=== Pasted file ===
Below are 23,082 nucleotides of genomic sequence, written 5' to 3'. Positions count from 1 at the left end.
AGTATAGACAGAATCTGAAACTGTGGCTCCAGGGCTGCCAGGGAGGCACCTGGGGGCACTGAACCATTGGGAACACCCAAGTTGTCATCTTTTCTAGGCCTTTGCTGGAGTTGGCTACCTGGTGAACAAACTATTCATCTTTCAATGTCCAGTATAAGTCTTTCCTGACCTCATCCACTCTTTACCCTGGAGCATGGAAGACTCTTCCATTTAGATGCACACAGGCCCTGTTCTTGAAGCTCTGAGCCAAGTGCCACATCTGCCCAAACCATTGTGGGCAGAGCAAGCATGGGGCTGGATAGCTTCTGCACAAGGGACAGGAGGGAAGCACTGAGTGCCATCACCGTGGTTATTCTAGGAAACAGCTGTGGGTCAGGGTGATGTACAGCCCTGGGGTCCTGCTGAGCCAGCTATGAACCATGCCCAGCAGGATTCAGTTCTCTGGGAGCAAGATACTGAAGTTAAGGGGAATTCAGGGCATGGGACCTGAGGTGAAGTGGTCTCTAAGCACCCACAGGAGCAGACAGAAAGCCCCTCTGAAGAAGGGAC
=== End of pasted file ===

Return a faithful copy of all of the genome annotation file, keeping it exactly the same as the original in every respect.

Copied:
Below are 23,082 nucleotides of genomic sequence, written 5' to 3'. Positions count from 1 at the left end.
AGTATAGACAGAATCTGAAACTGTGGCTCCAGGGCTGCCAGGGAGGCACCTGGGGGCACTGAACCATTGGGAACACCCAAGTTGTCATCTTTTCTAGGCCTTTGCTGGAGTTGGCTACCTGGTGAACAAACTATTCATCTTTCAATGTCCAGTATAAGTCTTTCCTGACCTCATCCACTCTTTACCCTGGAGCATGGAAGACTCTTCCATTTAGATGCACACAGGCCCTGTTCTTGAAGCTCTGAGCCAAGTGCCACATCTGCCCAAACCATTGTGGGCAGAGCAAGCATGGGGCTGGATAGCTTCTGCACAAGGGACAGGAGGGAAGCACTGAGTGCCATCACCGTGGTTATTCTAGGAAACAGCTGTGGGTCAGGGTGATGTACAGCCCTGGGGTCCTGCTGAGCCAGCTATGAACCATGCCCAGCAGGATTCAGTTCTCTGGGAGCAAGATACTGAAGTTAAGGGGAATTCAGGGCATGGGACCTGAGGTGAAGTGGTCTCTAAGCACCCACAGGAGCAGACAGAAAGCCCCTCTGAAGAAGGGAC